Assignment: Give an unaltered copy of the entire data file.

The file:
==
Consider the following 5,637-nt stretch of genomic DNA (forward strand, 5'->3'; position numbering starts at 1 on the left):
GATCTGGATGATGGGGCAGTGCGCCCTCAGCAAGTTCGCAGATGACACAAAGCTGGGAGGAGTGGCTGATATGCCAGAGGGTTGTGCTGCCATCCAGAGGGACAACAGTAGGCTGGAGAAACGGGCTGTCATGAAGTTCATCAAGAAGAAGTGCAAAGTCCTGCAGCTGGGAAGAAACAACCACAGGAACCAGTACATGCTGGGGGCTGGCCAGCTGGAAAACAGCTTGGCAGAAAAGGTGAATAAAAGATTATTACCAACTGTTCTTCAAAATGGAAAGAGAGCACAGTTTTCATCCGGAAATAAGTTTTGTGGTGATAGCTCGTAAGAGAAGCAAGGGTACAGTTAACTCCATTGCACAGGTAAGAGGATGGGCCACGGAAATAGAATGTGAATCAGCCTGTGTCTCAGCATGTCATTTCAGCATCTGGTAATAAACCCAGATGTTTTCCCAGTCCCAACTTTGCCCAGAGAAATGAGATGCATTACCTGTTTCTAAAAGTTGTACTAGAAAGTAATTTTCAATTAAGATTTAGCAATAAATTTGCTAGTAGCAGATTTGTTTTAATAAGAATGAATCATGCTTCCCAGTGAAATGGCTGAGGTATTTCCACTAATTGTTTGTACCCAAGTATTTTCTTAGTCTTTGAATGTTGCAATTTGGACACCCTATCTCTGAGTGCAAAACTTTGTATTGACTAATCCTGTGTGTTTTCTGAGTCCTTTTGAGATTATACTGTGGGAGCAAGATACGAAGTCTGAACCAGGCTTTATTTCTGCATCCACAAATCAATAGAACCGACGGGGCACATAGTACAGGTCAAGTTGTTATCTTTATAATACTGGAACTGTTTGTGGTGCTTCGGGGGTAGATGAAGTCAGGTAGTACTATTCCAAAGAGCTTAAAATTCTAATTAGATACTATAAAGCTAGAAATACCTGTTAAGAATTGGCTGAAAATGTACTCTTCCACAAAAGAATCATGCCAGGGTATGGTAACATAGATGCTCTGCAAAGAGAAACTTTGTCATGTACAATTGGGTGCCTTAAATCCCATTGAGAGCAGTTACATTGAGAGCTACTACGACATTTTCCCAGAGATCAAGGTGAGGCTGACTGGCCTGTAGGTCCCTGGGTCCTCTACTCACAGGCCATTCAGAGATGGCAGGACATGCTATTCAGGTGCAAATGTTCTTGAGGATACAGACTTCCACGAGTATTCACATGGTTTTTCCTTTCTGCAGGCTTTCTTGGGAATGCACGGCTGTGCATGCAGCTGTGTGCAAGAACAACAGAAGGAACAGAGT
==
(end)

Consider the following 5,637-nt stretch of genomic DNA (forward strand, 5'->3'; position numbering starts at 1 on the left):
GATCTGGATGATGGGGCAGTGCGCCCTCAGCAAGTTCGCAGATGACACAAAGCTGGGAGGAGTGGCTGATATGCCAGAGGGTTGTGCTGCCATCCAGAGGGACAACAGTAGGCTGGAGAAACGGGCTGTCATGAAGTTCATCAAGAAGAAGTGCAAAGTCCTGCAGCTGGGAAGAAACAACCACAGGAACCAGTACATGCTGGGGGCTGGCCAGCTGGAAAACAGCTTGGCAGAAAAGGTGAATAAAAGATTATTACCAACTGTTCTTCAAAATGGAAAGAGAGCACAGTTTTCATCCGGAAATAAGTTTTGTGGTGATAGCTCGTAAGAGAAGCAAGGGTACAGTTAACTCCATTGCACAGGTAAGAGGATGGGCCACGGAAATAGAATGTGAATCAGCCTGTGTCTCAGCATGTCATTTCAGCATCTGGTAATAAACCCAGATGTTTTCCCAGTCCCAACTTTGCCCAGAGAAATGAGATGCATTACCTGTTTCTAAAAGTTGTACTAGAAAGTAATTTTCAATTAAGATTTAGCAATAAATTTGCTAGTAGCAGATTTGTTTTAATAAGAATGAATCATGCTTCCCAGTGAAATGGCTGAGGTATTTCCACTAATTGTTTGTACCCAAGTATTTTCTTAGTCTTTGAATGTTGCAATTTGGACACCCTATCTCTGAGTGCAAAACTTTGTATTGACTAATCCTGTGTGTTTTCTGAGTCCTTTTGAGATTATACTGTGGGAGCAAGATACGAAGTCTGAACCAGGCTTTATTTCTGCATCCACAAATCAATAGAACCGACGGGGCACATAGTACAGGTCAAGTTGTTATCTTTATAATACTGGAACTGTTTGTGGTGCTTCGGGGGTAGATGAAGTCAGGTAGTACTATTCCAAAGAGCTTAAAATTCTAATTAGATACTATAAAGCTAGAAATACCTGTTAAGAATTGGCTGAAAATGTACTCTTCCACAAAAGAATCATGCCAGGGTATGGTAACATAGATGCTCTGCAAAGAGAAACTTTGTCATGTACAATTGGGTGCCTTAAATCCCATTGAGAGCAGTTACATTGAGAGCTACTACGACATTTTCCCAGAGATCAAGGTGAGGCTGACTGGCCTGTAGGTCCCTGGGTCCTCTACTCACAGGCCATTCAGAGATGGCAGGACATGCTATTCAGGTGCAAATGTTCTTGAGGATACAGACTTCCACGAGTATTCACATGGTTTTTCCTTTCTGCAGGCTTTCTTGGGAATGCACGGCTGTGCATGCAGCTGTGTGCAAGAACAACAGAAGGAACAGAGT